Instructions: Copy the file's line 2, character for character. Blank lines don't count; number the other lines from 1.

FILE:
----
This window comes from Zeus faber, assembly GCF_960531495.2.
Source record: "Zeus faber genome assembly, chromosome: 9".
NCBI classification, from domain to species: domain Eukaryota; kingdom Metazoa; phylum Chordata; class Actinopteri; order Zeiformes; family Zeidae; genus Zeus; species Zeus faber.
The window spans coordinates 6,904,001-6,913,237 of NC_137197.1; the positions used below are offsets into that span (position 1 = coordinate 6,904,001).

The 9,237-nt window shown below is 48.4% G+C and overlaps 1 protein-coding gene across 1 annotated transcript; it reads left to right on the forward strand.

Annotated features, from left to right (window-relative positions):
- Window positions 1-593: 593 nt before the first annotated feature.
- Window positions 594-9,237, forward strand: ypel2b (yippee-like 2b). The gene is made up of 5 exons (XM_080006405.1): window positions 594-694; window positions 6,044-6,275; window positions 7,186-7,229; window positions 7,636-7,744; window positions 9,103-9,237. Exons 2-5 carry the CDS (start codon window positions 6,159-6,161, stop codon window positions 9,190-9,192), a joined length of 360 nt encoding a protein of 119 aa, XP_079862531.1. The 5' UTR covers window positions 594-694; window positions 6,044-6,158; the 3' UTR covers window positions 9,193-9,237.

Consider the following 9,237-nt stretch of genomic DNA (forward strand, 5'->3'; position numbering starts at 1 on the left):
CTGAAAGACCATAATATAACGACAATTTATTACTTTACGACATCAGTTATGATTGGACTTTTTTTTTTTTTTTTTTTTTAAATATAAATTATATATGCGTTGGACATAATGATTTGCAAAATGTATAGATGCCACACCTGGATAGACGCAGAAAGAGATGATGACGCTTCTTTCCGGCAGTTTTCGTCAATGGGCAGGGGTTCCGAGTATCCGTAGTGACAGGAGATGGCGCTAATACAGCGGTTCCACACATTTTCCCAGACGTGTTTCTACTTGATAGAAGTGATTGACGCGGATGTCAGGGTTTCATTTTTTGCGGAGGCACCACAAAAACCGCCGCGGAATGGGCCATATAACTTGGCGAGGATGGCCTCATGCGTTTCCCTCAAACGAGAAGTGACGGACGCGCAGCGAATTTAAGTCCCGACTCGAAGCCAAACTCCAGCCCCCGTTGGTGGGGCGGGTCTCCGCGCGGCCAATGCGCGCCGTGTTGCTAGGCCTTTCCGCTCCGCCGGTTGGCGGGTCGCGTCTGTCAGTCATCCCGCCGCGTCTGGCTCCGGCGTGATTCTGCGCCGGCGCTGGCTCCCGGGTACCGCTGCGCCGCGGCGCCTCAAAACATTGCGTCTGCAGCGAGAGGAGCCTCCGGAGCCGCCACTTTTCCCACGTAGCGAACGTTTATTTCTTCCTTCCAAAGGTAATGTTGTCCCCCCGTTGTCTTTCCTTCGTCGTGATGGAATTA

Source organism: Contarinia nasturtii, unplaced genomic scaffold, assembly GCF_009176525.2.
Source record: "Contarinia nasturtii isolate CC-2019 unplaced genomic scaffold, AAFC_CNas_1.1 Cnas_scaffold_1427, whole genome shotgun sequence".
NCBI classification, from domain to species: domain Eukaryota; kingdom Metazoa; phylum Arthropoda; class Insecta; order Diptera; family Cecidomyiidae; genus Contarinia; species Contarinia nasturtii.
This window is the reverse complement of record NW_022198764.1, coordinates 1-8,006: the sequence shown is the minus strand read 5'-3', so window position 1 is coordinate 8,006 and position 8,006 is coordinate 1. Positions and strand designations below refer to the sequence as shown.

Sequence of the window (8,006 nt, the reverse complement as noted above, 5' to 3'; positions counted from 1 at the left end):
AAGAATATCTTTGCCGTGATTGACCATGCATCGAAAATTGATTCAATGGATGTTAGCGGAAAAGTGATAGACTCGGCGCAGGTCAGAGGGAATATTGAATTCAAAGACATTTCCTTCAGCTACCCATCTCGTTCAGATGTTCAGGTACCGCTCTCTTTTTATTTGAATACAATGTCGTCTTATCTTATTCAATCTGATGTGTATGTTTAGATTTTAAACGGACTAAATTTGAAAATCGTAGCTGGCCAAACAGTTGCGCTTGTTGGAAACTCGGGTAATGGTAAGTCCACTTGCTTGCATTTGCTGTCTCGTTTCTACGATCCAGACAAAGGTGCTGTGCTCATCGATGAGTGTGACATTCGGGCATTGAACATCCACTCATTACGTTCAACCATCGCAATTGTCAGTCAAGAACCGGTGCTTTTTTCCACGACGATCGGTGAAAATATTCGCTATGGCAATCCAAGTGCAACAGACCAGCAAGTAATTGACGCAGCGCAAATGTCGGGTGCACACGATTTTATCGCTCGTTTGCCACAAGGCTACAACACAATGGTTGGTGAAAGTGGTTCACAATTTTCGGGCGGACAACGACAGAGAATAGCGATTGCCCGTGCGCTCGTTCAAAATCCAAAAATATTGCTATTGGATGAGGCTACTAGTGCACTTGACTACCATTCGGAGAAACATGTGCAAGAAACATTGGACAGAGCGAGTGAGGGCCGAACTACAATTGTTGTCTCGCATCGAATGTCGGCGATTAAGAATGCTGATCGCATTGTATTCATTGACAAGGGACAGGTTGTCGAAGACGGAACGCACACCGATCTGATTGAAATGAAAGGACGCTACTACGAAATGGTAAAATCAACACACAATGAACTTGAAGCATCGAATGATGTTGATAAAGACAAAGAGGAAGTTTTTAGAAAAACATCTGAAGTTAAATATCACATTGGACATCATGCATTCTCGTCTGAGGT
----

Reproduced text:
Source record: "Zeus faber genome assembly, chromosome: 9".